He grew up in Alabama. His father and grandfather were coal miners. He worked in the mines too, briefly, and wasn’t very good at it, he said with a laugh. He thanked his mother, father, stepmother and aunt, who attended the ceremony. His mother held the Bible as he took the oath. His father and stepmother helped him put on the robe. “I was blessed with caring, hard working parents who always wanted more for me than I could ever have achieved on my own....They have pushed me throughout my life to go further than I ever would have,” he said.
He moved to Jackson to attend Mississippi College School of Law. He has taught at his alma mater as an adjunct professor since 2005. He was a solo practitioner who focused on appeals and complex litigation.
Patricia Bennett, Mississippi Bar President and Dean of the Mississippi College School of Law, said Judge McCarty “is uniquely suited by education, background, experience and temperament for the role of the judiciary....He exemplifies professionalism, ethics, civility and excellence in the legal profession.” He is an academic scholar, authoring the Evidence chapter of the Encyclopedia of Mississippi Law, and is a contributing author to the treatise Mississippi Civil Procedure.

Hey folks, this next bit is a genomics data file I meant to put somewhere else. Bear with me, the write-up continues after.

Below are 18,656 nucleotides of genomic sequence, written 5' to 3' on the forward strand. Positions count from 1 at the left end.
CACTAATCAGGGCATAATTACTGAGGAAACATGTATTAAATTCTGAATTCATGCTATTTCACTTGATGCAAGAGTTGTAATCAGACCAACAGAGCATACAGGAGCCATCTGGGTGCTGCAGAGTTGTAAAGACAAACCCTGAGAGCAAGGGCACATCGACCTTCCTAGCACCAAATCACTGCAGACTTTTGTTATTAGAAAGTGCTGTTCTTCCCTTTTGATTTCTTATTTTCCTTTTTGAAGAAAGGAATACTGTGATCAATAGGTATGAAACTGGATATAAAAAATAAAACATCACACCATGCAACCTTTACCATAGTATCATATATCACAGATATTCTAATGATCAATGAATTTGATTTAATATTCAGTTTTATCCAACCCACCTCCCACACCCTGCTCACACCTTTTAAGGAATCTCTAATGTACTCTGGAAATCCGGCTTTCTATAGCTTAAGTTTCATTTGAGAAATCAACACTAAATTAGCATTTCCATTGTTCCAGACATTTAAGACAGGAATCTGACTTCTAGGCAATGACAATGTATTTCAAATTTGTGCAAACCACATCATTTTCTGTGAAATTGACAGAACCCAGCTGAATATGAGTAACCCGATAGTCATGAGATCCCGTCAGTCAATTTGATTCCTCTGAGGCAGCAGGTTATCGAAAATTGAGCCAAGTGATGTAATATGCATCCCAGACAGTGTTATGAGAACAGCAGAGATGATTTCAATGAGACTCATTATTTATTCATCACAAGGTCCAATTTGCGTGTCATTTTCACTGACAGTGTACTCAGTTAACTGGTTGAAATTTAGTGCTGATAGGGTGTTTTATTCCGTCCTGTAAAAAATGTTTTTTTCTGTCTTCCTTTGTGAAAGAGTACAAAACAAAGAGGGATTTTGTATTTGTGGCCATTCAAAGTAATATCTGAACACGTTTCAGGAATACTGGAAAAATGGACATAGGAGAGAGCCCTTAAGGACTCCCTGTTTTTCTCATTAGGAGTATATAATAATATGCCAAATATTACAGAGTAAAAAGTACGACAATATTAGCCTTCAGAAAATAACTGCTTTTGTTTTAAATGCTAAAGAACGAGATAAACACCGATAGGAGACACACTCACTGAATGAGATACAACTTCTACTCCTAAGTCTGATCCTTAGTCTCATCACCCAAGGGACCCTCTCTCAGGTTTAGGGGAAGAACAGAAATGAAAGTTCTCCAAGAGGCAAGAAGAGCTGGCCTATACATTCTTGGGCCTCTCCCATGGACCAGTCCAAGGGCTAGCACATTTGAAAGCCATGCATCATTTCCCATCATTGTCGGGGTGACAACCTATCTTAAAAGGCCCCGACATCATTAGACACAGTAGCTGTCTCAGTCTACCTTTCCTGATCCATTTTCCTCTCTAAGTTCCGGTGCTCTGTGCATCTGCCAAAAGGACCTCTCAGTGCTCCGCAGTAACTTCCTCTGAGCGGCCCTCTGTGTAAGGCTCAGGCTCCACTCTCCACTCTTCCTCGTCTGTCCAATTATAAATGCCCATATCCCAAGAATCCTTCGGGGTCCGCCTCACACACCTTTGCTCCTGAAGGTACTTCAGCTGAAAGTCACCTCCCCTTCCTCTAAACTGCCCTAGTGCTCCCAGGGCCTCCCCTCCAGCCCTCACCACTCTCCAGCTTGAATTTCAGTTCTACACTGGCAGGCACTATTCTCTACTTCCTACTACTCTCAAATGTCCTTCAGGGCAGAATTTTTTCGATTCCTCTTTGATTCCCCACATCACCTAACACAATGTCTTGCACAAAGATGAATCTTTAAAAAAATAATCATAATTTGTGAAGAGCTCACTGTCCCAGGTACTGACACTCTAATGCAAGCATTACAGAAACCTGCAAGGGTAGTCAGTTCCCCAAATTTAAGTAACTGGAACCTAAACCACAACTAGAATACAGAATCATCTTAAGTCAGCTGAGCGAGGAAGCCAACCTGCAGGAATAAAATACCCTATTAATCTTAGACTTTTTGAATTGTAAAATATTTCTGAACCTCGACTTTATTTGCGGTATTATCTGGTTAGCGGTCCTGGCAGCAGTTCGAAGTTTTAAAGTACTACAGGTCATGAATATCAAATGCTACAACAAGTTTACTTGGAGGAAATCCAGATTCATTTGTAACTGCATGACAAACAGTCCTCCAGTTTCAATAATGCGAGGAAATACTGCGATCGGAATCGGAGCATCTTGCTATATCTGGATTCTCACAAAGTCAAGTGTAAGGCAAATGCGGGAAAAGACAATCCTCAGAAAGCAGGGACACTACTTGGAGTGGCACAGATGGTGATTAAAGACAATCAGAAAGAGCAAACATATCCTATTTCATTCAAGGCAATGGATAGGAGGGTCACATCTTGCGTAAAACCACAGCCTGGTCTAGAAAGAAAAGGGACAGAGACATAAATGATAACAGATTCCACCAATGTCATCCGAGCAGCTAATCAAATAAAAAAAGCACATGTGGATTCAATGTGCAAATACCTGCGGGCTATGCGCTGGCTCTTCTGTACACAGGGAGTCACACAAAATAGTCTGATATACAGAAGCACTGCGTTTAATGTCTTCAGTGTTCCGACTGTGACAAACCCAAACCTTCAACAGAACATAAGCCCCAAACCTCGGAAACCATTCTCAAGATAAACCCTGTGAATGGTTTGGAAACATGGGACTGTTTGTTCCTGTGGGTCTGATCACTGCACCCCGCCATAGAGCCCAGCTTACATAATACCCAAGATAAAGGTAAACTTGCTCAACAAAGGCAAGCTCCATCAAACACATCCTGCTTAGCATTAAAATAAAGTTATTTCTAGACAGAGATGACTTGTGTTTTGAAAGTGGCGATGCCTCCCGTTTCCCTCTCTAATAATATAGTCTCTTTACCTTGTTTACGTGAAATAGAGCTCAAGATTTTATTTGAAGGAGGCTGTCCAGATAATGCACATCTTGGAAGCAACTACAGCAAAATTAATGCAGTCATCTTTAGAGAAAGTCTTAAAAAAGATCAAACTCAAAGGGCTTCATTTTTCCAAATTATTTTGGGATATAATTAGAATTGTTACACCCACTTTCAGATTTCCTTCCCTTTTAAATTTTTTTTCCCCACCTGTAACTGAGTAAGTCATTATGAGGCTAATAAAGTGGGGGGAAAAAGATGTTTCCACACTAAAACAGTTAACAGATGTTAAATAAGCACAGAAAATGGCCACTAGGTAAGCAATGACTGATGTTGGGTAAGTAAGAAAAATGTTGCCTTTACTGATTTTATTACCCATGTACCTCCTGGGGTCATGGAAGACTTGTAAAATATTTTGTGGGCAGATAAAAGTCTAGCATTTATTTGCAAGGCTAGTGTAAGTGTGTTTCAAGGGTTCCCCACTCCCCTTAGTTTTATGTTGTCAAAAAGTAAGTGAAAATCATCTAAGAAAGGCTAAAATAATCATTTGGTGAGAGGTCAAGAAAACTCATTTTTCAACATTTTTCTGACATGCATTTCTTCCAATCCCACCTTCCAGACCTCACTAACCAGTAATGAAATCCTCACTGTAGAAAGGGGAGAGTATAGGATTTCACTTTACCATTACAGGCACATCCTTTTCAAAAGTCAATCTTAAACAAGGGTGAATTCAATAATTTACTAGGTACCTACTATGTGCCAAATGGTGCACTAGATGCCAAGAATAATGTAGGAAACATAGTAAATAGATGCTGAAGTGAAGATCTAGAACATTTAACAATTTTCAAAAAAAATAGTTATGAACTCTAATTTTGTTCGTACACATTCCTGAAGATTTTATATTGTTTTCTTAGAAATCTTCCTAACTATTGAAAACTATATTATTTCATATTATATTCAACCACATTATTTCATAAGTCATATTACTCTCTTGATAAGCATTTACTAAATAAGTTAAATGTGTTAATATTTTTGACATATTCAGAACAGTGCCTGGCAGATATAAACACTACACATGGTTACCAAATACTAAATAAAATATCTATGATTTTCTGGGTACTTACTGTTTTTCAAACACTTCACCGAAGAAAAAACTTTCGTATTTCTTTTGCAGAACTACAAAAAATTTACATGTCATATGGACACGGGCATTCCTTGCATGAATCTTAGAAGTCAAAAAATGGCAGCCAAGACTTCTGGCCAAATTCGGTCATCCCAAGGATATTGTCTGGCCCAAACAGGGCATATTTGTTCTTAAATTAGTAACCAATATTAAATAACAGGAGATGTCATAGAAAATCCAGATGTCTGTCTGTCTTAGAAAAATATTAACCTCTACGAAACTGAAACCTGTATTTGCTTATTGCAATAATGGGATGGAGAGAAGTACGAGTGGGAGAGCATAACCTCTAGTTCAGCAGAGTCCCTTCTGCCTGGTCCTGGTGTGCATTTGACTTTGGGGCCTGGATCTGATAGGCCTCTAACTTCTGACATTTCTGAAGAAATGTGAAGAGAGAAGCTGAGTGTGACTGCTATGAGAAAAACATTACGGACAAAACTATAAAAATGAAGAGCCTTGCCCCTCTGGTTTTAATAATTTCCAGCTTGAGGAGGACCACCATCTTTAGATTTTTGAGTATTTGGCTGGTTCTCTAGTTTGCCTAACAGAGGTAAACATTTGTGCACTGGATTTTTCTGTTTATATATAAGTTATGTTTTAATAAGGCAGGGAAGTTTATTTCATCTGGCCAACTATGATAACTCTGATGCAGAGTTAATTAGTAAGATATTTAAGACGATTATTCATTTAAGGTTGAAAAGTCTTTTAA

Supreme Court Presiding Justice James W. Kitchens said McCarty was an excellent appellate lawyer. “It was always a joy to have him come and argue a case. So now those skills are transferred into a different aspect of the appellate judiciary.”
Danielle Love Burks, Judge McCarty’s former law clerk, said the judge’s private practice work was guided by Proverbs 31, verses 8-9, to “speak up for those who cannot speak for themselves, for the rights of all who are destitute. Speak up and judge fairly. Defend the rights of the poor and needy.”
Judge James E. Graves Jr. of the Fifth U.S. Circuit Court of Appeals administered the ceremonial oath of office. McCarty served as his law clerk when Graves was a Justice of the Mississippi Supreme Court. Judge Graves said McCarty was smart, unselfish, respectful and hard working. “He had a genuine care and concern for the people who are affected by the work of the courts.”
Judge McCarty said working for then-Justice Graves “shaped my life. That’s when I learned for the first time...that in Mississippi the law could be for everyone and the law should be for everyone because it belongs to everyone, and if we as judges follow the law fairly and we treat everybody as equals, no matter where they are from or what they look like, what neighborhood they are from, whether they got to go to college or not or what color they are, then we magnify this great country and we create a Mississippi that is for everyone. Thank you for teaching me that.”